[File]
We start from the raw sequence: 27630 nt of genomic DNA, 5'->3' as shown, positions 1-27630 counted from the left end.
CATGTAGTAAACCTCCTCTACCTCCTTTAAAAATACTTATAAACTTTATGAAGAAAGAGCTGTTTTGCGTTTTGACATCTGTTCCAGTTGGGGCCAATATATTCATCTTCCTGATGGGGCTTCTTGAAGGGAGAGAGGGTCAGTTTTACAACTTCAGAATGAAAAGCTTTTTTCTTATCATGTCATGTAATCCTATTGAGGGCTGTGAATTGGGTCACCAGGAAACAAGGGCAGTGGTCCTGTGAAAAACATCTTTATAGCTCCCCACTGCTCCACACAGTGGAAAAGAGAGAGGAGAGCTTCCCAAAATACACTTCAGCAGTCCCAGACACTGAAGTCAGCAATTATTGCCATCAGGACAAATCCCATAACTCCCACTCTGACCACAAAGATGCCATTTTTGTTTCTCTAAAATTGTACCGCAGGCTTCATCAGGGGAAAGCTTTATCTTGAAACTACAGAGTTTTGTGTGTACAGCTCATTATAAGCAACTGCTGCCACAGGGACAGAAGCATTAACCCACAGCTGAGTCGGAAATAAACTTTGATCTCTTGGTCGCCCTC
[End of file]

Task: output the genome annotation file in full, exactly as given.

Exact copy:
We start from the raw sequence: 27630 nt of genomic DNA, 5'->3' as shown, positions 1-27630 counted from the left end.
CATGTAGTAAACCTCCTCTACCTCCTTTAAAAATACTTATAAACTTTATGAAGAAAGAGCTGTTTTGCGTTTTGACATCTGTTCCAGTTGGGGCCAATATATTCATCTTCCTGATGGGGCTTCTTGAAGGGAGAGAGGGTCAGTTTTACAACTTCAGAATGAAAAGCTTTTTTCTTATCATGTCATGTAATCCTATTGAGGGCTGTGAATTGGGTCACCAGGAAACAAGGGCAGTGGTCCTGTGAAAAACATCTTTATAGCTCCCCACTGCTCCACACAGTGGAAAAGAGAGAGGAGAGCTTCCCAAAATACACTTCAGCAGTCCCAGACACTGAAGTCAGCAATTATTGCCATCAGGACAAATCCCATAACTCCCACTCTGACCACAAAGATGCCATTTTTGTTTCTCTAAAATTGTACCGCAGGCTTCATCAGGGGAAAGCTTTATCTTGAAACTACAGAGTTTTGTGTGTACAGCTCATTATAAGCAACTGCTGCCACAGGGACAGAAGCATTAACCCACAGCTGAGTCGGAAATAAACTTTGATCTCTTGGTCGCCCTC